- The flip side of less acquisition activity due to a less favourable cost of equity is that we should see more M&A with cash-rich buyers taking advantage of the cheap public markets. This is exactly what we have been seeing recently with USD 64bn of REIT M&A already announced in 2022, vs. the post-GFC annual average of USD 37bn.
- In discussions we had with other investors, it became clear most were looking for shelter in defensive sectors and now put a premium on the following characteristics:
- Companies in non-discretionary businesses (i.e., healthcare, grocery shopping centers) that would face limited demand headwinds during a potential slowdown
- Strong balance sheets exhibiting low net debt to EBITDA ratios, limited near-term debt maturities, and floating rate debt under 10%
- High dividend yields that have a positive spread to rising Treasury yields; gaming is such a sector (GLPI 6.3% div. yield) that has performed well YTD
- REITs that have already secured funding for the majority of their 2022 growth plans or can fund growth with dispositions as opposed to REITs that need to issue significant equity or debt
- REITs that can pass increasing inflationary expenses onto tenants; REITs with triple net leases or inflation rent step-ups built into leases are favored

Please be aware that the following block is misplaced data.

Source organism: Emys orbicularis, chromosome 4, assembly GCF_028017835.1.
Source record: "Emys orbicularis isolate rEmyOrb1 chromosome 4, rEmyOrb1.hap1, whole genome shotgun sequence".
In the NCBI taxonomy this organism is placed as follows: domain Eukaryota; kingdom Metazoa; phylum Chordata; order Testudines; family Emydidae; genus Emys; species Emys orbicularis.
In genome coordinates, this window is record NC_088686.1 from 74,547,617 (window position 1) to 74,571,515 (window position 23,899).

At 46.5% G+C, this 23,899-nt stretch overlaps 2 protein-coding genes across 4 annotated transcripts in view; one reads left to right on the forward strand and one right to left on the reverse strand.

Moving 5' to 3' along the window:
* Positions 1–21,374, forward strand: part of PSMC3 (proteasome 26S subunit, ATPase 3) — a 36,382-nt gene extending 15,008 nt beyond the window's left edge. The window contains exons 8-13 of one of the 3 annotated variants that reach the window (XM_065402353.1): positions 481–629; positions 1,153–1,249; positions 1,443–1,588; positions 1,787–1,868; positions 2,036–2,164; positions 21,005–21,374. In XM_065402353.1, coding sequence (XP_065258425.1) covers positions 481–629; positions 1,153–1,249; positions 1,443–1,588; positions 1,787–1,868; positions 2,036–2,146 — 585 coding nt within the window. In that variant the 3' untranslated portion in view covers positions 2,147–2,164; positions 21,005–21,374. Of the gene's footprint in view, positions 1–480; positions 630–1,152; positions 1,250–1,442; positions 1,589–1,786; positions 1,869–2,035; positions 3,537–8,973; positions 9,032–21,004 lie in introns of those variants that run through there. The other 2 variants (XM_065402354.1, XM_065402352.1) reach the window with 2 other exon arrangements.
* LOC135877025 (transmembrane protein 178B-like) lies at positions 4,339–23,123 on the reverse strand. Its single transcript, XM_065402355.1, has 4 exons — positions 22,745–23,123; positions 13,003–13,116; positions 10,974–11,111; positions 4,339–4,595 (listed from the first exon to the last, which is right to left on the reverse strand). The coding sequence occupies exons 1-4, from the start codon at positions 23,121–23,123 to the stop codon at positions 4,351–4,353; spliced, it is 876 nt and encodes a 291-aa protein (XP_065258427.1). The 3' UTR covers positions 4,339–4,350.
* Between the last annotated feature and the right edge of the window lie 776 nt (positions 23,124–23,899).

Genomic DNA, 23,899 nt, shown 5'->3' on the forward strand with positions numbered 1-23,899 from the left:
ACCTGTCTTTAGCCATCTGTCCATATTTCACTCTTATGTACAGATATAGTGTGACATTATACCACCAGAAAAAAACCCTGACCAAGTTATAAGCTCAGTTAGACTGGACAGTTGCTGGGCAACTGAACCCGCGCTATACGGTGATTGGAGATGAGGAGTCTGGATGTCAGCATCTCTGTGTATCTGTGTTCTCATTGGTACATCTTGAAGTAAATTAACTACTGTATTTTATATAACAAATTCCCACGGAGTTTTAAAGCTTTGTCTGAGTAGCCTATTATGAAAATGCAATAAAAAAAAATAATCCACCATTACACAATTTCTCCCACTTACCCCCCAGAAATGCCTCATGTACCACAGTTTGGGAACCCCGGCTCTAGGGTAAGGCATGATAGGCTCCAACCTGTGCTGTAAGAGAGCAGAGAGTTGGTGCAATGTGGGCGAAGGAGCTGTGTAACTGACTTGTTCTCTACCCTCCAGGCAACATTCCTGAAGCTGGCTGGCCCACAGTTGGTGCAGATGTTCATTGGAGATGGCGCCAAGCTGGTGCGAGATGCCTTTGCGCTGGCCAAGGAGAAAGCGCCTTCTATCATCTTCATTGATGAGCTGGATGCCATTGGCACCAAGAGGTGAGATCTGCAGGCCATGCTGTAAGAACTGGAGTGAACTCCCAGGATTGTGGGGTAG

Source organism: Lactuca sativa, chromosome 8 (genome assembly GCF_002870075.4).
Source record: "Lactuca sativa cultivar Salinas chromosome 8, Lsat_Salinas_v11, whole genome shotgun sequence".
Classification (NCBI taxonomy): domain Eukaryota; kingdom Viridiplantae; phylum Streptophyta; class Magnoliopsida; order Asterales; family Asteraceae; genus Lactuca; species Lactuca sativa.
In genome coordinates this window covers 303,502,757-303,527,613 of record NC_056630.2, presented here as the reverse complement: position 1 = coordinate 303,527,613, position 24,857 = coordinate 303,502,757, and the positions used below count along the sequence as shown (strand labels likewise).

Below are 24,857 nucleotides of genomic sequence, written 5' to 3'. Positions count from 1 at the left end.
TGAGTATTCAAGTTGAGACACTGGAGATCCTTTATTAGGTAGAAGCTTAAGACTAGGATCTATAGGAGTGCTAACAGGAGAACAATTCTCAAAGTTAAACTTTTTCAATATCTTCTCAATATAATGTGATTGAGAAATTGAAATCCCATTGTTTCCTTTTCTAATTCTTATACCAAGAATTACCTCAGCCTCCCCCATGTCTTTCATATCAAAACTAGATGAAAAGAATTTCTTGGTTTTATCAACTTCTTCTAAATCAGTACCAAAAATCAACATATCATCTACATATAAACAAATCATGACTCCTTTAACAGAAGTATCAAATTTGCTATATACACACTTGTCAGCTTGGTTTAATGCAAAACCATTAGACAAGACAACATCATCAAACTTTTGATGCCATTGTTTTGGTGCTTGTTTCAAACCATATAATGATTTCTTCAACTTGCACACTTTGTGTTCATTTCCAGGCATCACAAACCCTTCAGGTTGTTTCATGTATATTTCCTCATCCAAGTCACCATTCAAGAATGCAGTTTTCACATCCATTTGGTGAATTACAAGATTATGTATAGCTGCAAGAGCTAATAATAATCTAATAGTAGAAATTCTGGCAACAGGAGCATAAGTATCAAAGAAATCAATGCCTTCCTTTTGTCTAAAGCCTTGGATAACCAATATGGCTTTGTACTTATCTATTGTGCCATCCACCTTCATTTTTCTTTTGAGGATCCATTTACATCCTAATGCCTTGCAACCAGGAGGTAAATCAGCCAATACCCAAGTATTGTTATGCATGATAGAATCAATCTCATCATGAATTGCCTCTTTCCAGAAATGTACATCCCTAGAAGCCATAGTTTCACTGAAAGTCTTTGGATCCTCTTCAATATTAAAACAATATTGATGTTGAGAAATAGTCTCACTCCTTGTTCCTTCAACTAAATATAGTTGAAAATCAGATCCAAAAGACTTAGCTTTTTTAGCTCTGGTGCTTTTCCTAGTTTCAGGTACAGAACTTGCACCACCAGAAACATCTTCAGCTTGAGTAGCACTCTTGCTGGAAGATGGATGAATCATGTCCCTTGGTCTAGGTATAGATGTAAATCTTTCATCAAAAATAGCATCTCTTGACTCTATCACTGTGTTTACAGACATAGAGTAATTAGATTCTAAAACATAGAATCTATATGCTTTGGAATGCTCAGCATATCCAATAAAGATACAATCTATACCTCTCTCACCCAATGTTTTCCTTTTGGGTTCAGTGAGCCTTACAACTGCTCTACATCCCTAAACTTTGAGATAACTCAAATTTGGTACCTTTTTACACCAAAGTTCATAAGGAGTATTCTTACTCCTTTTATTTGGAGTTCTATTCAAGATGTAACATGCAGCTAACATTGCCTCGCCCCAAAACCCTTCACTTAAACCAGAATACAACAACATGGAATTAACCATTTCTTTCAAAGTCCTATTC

- Sectors with improving labor backdrops. For example, senior housing operators are expecting a decrease in operator labor costs and have performed well YTD(-0.8%) while office workers still refuse to return, favor WFH, and face a slowing labor market (office -20.1% YTD)
- Short lease duration sectors (residential, hotels, storage, and industrial) generally provided positive operational updates, positioning them for 2Q beat/raises. However, this optimism hasn't necessarily been reflected in the share price in these sectors YTD. Hotels have performed the best in a tough market (-11.2% YTD) but residential (-19.2%), storage (-23.2%), and industrial (-32.3%) have underperformed. This is likely because these sectors performed well coming out of Covid and were trading at high multiples, which have compressed due to market volatility and lower growth assumptions. Conversely, it can be argued that these sectors have been oversold despite their continuing strong operating fundamentals, and this coupled with their short-duration leases, which help offset inflation, set up a situation for them to rally strongly in the second half of 2022 and early 2023.